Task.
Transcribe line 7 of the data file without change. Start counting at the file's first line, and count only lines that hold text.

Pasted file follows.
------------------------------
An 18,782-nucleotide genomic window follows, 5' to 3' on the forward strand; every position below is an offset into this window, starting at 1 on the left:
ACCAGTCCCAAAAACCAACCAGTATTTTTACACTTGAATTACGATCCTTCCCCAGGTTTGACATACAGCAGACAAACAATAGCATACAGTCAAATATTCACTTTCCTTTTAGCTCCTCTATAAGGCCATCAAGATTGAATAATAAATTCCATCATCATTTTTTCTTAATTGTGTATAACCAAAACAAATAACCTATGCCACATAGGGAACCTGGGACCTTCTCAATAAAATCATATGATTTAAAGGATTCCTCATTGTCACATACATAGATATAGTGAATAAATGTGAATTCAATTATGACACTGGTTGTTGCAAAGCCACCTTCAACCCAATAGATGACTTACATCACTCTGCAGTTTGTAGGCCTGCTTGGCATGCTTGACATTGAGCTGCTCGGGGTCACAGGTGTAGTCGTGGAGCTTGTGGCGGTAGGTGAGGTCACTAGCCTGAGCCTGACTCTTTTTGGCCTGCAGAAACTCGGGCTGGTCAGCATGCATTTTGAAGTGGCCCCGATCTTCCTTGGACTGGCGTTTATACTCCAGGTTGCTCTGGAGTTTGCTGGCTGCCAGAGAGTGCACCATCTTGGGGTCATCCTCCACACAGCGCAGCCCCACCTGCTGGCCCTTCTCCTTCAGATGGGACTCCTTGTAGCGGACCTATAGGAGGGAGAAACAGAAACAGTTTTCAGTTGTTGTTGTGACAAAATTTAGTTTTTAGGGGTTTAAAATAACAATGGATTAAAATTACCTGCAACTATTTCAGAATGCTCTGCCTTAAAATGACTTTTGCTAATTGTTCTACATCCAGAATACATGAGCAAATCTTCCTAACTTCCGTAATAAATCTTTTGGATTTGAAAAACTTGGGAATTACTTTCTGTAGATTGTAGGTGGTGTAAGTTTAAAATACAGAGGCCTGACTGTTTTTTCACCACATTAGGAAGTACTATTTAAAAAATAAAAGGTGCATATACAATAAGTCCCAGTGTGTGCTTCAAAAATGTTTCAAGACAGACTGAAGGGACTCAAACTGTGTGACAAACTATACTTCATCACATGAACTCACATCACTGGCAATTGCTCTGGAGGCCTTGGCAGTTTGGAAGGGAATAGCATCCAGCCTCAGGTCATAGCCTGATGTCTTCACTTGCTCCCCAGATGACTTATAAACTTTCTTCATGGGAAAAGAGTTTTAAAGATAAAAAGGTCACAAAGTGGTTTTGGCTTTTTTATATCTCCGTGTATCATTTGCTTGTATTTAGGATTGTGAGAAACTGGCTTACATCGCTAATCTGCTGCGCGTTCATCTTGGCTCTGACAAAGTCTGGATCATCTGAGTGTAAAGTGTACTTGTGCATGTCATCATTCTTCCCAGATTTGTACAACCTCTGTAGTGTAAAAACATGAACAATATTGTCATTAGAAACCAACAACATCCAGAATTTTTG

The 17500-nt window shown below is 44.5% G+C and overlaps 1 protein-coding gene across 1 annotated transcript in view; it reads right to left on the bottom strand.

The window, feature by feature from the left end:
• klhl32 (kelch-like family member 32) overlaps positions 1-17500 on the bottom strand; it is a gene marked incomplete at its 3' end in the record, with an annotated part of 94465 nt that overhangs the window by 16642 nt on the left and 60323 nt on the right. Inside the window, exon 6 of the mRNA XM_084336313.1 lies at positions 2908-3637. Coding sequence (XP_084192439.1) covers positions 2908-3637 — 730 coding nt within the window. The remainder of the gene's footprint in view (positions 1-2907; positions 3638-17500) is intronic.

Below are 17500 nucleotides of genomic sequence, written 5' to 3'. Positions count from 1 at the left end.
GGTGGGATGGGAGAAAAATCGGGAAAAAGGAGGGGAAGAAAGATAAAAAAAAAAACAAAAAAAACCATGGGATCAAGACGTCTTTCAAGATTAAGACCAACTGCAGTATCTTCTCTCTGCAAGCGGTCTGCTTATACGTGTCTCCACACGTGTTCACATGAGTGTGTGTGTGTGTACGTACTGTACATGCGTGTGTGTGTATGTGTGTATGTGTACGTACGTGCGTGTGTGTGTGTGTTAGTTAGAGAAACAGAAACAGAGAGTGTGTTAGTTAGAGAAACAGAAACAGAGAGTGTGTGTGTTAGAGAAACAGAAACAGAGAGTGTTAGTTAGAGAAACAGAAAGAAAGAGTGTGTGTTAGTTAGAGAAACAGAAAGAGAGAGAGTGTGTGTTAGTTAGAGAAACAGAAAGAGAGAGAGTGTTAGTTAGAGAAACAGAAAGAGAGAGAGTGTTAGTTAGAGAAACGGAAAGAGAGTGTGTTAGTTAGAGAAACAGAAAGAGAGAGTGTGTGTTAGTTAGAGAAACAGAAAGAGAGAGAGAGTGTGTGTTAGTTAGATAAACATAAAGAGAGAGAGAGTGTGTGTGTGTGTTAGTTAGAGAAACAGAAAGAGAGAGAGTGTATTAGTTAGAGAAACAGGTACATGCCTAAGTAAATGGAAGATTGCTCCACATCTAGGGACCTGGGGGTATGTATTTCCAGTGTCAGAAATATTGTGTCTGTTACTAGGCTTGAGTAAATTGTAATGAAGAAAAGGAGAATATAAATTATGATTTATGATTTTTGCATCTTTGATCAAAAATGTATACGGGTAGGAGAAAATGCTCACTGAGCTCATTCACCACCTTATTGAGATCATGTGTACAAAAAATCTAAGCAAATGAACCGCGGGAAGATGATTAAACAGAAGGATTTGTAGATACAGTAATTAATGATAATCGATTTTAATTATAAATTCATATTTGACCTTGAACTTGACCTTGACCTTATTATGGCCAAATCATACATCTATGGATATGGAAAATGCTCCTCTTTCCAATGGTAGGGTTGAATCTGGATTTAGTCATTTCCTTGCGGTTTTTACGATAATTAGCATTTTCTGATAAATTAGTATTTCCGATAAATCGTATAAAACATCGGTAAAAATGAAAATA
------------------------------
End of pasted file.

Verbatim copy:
GGTGGGATGGGAGAAAAATCGGGAAAAAGGAGGGGAAGAAAGATAAAAAAAAAAACAAAAAAAACCATGGGATCAAGACGTCTTTCAAGATTAAGACCAACTGCAGTATCTTCTCTCTGCAAGCGGTCTGCTTATACGTGTCTCCACACGTGTTCACATGAGTGTGTGTGTGTGTACGTACTGTACATGCGTGTGTGTGTATGTGTGTATGTGTACGTACGTGCGTGTGTGTGTGTGTTAGTTAGAGAAACAGAAACAGAGAGTGTGTTAGTTAGAGAAACAGAAACAGAGAGTGTGTGTGTTAGAGAAACAGAAACAGAGAGTGTTAGTTAGAGAAACAGAAAGAAAGAGTGTGTGTTAGTTAGAGAAACAGAAAGAGAGAGAGTGTGTGTTAGTTAGAGAAACAGAAAGAGAGAGAGTGTTAGTTAGAGAAACAGAAAGAGAGAGAGTGTTAGTTAGAGAAACGGAAAGAGAGTGTGTTAGTTAGAGAAACAGAAAGAGAGAGTGTGTGTTAGTTAGAGAAACAGAAAGAGAGAGAGAGTGTGTGTTAGTTAGATAAACATAAAGAGAGAGAGAGTGTGTGTGTGTGTTAGTTAGAGAAACAGAAAGAGAGAGAGTGTATTAGTTAGAGAAACAGGTACATGCCTAAGTAAATGGAAGATTGCTCCACATCTAGGGACCTGGGGGTATGTATTTCCAGTGTCAGAAATATTGTGTCTGTTACTAGGCTTGAGTAAATTGTAATGAAGAAAAGGAGAATATAAATTATGATTTATGATTTTTGCATCTTTGATCAAAAATGTATACGGGTAGGAGAAAATGCTCACTGAGCTCATTCACCACCTTATTGAGATCATGTGTACAAAAAATCTAAGCAAATGAACCGCGGGAAGATGATTAAACAGAAGGATTTGTAGATACAGTAATTAATGATAATCGATTTTAATTATAAATTCATATTTGACCTTGAACTTGACCTTGACCTTATTATGGCCAAATCATACATCTATGGATATGGAAAATGCTCCTCTTTCCAATGGTAGGGTTGAATCTGGATTTAGTCATTTCCTTGCGGTTTTTACGATAATTAGCATTTTCTGATAAATTAGTATTTCCGATAAATCGTATAAAACATCGGTAAAAATGAAAATA